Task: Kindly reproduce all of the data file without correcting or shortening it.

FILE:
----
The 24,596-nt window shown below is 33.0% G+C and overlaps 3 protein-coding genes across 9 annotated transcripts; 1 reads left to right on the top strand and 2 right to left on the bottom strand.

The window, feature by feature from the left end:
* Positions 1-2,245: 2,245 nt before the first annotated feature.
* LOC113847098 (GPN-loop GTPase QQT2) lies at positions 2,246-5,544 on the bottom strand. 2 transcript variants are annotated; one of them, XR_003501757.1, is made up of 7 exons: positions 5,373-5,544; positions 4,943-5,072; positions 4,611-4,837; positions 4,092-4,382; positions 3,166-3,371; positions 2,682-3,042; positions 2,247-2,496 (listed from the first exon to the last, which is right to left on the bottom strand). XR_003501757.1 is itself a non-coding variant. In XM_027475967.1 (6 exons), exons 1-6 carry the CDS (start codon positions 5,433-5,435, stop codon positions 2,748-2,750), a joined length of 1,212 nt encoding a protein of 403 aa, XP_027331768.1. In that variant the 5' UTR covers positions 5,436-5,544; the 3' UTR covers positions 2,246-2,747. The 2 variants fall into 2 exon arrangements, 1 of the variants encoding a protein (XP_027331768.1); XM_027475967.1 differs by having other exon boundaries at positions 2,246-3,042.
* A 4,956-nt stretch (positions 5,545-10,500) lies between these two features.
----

The 24,596-nt window shown below is 33.0% G+C and overlaps 3 protein-coding genes across 9 annotated transcripts; 1 reads left to right on the top strand and 2 right to left on the bottom strand.

The window, feature by feature from the left end:
* Positions 1-2,245: 2,245 nt before the first annotated feature.
* LOC113847098 (GPN-loop GTPase QQT2) lies at positions 2,246-5,544 on the bottom strand. 2 transcript variants are annotated; one of them, XR_003501757.1, is made up of 7 exons: positions 5,373-5,544; positions 4,943-5,072; positions 4,611-4,837; positions 4,092-4,382; positions 3,166-3,371; positions 2,682-3,042; positions 2,247-2,496 (listed from the first exon to the last, which is right to left on the bottom strand). XR_003501757.1 is itself a non-coding variant. In XM_027475967.1 (6 exons), exons 1-6 carry the CDS (start codon positions 5,433-5,435, stop codon positions 2,748-2,750), a joined length of 1,212 nt encoding a protein of 403 aa, XP_027331768.1. In that variant the 5' UTR covers positions 5,436-5,544; the 3' UTR covers positions 2,246-2,747. The 2 variants fall into 2 exon arrangements, 1 of the variants encoding a protein (XP_027331768.1); XM_027475967.1 differs by having other exon boundaries at positions 2,246-3,042.
* A 4,956-nt stretch (positions 5,545-10,500) lies between these two features.